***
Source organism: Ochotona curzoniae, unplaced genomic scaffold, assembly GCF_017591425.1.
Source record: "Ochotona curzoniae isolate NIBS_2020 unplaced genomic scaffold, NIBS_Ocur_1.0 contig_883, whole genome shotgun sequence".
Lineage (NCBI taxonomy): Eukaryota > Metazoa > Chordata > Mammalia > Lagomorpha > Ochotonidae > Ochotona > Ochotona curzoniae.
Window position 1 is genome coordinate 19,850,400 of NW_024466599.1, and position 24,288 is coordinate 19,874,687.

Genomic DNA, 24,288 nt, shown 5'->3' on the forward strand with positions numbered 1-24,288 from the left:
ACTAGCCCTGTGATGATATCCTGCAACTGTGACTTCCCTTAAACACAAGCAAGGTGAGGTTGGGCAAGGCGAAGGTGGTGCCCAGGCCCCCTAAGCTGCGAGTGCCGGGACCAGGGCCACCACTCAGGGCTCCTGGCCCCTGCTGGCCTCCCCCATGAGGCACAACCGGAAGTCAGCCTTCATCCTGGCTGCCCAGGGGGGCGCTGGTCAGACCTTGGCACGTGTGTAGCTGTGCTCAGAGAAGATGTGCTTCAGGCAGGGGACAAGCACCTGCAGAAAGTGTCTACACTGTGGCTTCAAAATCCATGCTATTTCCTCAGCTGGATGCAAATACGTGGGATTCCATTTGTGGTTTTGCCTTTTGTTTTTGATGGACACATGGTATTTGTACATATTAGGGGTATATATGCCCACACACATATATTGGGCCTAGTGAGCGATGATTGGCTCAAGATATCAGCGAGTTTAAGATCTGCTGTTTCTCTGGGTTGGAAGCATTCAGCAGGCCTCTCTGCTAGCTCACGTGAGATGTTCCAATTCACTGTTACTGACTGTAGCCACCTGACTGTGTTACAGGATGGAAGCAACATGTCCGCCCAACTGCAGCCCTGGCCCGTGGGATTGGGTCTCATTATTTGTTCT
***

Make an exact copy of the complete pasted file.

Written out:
Source organism: Ochotona curzoniae, unplaced genomic scaffold, assembly GCF_017591425.1.
Source record: "Ochotona curzoniae isolate NIBS_2020 unplaced genomic scaffold, NIBS_Ocur_1.0 contig_883, whole genome shotgun sequence".
Lineage (NCBI taxonomy): Eukaryota > Metazoa > Chordata > Mammalia > Lagomorpha > Ochotonidae > Ochotona > Ochotona curzoniae.
Window position 1 is genome coordinate 19,850,400 of NW_024466599.1, and position 24,288 is coordinate 19,874,687.

Genomic DNA, 24,288 nt, shown 5'->3' on the forward strand with positions numbered 1-24,288 from the left:
ACTAGCCCTGTGATGATATCCTGCAACTGTGACTTCCCTTAAACACAAGCAAGGTGAGGTTGGGCAAGGCGAAGGTGGTGCCCAGGCCCCCTAAGCTGCGAGTGCCGGGACCAGGGCCACCACTCAGGGCTCCTGGCCCCTGCTGGCCTCCCCCATGAGGCACAACCGGAAGTCAGCCTTCATCCTGGCTGCCCAGGGGGGCGCTGGTCAGACCTTGGCACGTGTGTAGCTGTGCTCAGAGAAGATGTGCTTCAGGCAGGGGACAAGCACCTGCAGAAAGTGTCTACACTGTGGCTTCAAAATCCATGCTATTTCCTCAGCTGGATGCAAATACGTGGGATTCCATTTGTGGTTTTGCCTTTTGTTTTTGATGGACACATGGTATTTGTACATATTAGGGGTATATATGCCCACACACATATATTGGGCCTAGTGAGCGATGATTGGCTCAAGATATCAGCGAGTTTAAGATCTGCTGTTTCTCTGGGTTGGAAGCATTCAGCAGGCCTCTCTGCTAGCTCACGTGAGATGTTCCAATTCACTGTTACTGACTGTAGCCACCTGACTGTGTTACAGGATGGAAGCAACATGTCCGCCCAACTGCAGCCCTGGCCCGTGGGATTGGGTCTCATTATTTGTTCT